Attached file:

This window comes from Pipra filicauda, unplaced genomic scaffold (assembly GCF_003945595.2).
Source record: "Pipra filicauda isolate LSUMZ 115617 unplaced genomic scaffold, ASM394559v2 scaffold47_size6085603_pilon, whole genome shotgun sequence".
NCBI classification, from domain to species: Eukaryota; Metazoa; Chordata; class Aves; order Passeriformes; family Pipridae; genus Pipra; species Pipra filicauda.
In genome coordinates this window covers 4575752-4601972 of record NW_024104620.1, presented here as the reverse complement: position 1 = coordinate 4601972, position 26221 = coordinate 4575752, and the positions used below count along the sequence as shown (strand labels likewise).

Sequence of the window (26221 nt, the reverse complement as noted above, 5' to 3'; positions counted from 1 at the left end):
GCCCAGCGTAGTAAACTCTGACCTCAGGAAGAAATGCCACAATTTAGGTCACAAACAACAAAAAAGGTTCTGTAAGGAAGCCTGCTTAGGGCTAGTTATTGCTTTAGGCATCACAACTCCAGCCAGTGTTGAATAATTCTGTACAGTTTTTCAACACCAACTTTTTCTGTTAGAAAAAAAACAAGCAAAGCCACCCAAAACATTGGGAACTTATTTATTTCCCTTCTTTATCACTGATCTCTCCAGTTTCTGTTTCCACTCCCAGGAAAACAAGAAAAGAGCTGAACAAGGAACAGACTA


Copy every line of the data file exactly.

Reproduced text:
This window comes from Pipra filicauda, unplaced genomic scaffold (assembly GCF_003945595.2).
Source record: "Pipra filicauda isolate LSUMZ 115617 unplaced genomic scaffold, ASM394559v2 scaffold47_size6085603_pilon, whole genome shotgun sequence".
NCBI classification, from domain to species: Eukaryota; Metazoa; Chordata; class Aves; order Passeriformes; family Pipridae; genus Pipra; species Pipra filicauda.
In genome coordinates this window covers 4575752-4601972 of record NW_024104620.1, presented here as the reverse complement: position 1 = coordinate 4601972, position 26221 = coordinate 4575752, and the positions used below count along the sequence as shown (strand labels likewise).

Sequence of the window (26221 nt, the reverse complement as noted above, 5' to 3'; positions counted from 1 at the left end):
GCCCAGCGTAGTAAACTCTGACCTCAGGAAGAAATGCCACAATTTAGGTCACAAACAACAAAAAAGGTTCTGTAAGGAAGCCTGCTTAGGGCTAGTTATTGCTTTAGGCATCACAACTCCAGCCAGTGTTGAATAATTCTGTACAGTTTTTCAACACCAACTTTTTCTGTTAGAAAAAAAACAAGCAAAGCCACCCAAAACATTGGGAACTTATTTATTTCCCTTCTTTATCACTGATCTCTCCAGTTTCTGTTTCCACTCCCAGGAAAACAAGAAAAGAGCTGAACAAGGAACAGACTA